Following my first post in this series to photograph the UK's most endangered species, I have decided to change the order slightly so that my efforts coincide more with the 'seasonable availability' of species on the list.
My original plan was to move on to otters, as I had seen (and hastily photographed) them very close to my house.
However, after reading about another endangered species - the European adder - I concluded that the chances of seeing these reptiles were both limited and diminishing by the day due to their changing habits as the days warm up.
So, swapping my telephoto lens and DX body for my D700 and 100mm macro lens, I hightailed it already an hour later than I had hoped (party due to too much wine the night before) to a location in North Norfolk listed as a Site of Special Scientific Interest (SSSI) to try and seek out this species in decline and the only venomous snake in the entire UK.
'V for Viper'
England is not by any means renowned for its reptiles, although if you live in the country you may remember the odd occasion out dog walking when a snake as slithered away from you into the undergrowth.
The adder is quite unmistakable, largely due to its yellow and black repeated zigzag pattern all the way down its back. It is not particularly well camouflaged, but then it doesn't really have to be.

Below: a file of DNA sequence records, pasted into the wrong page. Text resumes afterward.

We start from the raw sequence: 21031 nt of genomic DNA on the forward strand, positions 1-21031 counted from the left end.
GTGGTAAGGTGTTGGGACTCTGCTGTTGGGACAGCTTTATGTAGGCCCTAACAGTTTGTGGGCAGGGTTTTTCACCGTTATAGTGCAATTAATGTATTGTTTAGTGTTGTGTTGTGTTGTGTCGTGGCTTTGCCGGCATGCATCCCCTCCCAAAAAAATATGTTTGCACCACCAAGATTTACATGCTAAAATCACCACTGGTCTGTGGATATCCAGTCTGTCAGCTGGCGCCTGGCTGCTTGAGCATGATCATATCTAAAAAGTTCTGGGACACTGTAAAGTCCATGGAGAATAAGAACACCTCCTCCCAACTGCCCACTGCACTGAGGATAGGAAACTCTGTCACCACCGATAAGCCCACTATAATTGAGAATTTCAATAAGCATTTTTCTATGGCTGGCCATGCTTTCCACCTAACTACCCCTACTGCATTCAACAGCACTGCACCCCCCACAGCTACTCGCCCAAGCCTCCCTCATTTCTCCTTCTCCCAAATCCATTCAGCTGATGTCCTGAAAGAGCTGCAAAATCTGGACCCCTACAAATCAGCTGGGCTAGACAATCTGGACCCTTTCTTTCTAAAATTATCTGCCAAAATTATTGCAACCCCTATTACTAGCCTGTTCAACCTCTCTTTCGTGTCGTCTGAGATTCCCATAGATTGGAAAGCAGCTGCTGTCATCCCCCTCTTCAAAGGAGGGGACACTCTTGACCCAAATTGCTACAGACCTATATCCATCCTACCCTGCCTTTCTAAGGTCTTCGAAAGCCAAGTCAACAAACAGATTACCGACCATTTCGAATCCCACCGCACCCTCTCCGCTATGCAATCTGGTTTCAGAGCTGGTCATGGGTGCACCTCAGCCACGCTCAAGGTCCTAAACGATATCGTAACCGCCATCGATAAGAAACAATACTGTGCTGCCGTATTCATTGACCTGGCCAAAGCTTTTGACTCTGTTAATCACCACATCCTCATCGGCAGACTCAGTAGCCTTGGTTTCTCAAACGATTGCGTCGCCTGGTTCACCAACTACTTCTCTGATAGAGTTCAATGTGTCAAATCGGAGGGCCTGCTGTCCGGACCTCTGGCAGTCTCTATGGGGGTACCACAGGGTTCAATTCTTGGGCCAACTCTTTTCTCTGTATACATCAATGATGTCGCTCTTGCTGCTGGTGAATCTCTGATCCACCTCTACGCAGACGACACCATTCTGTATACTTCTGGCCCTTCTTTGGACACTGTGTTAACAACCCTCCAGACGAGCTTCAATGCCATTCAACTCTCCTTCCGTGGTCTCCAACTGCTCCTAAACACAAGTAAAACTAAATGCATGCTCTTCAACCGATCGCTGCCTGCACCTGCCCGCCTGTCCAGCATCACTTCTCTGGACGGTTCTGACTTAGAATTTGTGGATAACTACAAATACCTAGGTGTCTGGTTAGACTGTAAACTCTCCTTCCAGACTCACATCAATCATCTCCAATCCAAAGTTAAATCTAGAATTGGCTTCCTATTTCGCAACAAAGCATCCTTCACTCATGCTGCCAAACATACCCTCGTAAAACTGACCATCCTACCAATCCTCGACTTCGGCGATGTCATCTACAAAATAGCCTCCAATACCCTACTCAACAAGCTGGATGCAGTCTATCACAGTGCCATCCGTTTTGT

A male adder, distinct from females which are usually browner on the back.
Just outside the North Norfolk town of Holt, a few miles from Cromer, lies Holt Country Park, an expanse of coniferous woodland. Directly adjacent to the forest is a small area of heathland, characterised by gorse bushes, flinty hillocks and deciduous bog lower down as it meets the River Glaven - the Holt Lowes.
It's the combination of various habitats all in one 50 hectare site which provides the necessary requirements for adders: basking, hibernating, hunting, breeding and protecting themselves from threats. In this respect, Holt Lowes is rare, and one of only a few habitats where adders can still thrive.
I knew roughly what adders looked like, as I saw one basking in a field several years ago, however I distinctly remember how frustrated I was when I returned with my camera only to find it had already fled.
So, at 7.30 on a bright April morning I arrived at Holt Lowes and began following the meandering and rough paths through the gorse bushes. 8am came and went, as did 9am, and the only adder-related item I'd seen was a shedded skin hanging suspended amongst thick gorse.
By 9.30am I assumed that any adders would have disappeared into the thick foliage, having reached their optimum body temperature in the warm spring sun. Was my first attempt to end with me returning home empty handed?
Just on my way out though I noticed another photographer ambling about the gorse.
"What are you after?" he asked. "Adders", I replied, and stopped myself continuing 'Ya'know, as in the snake?'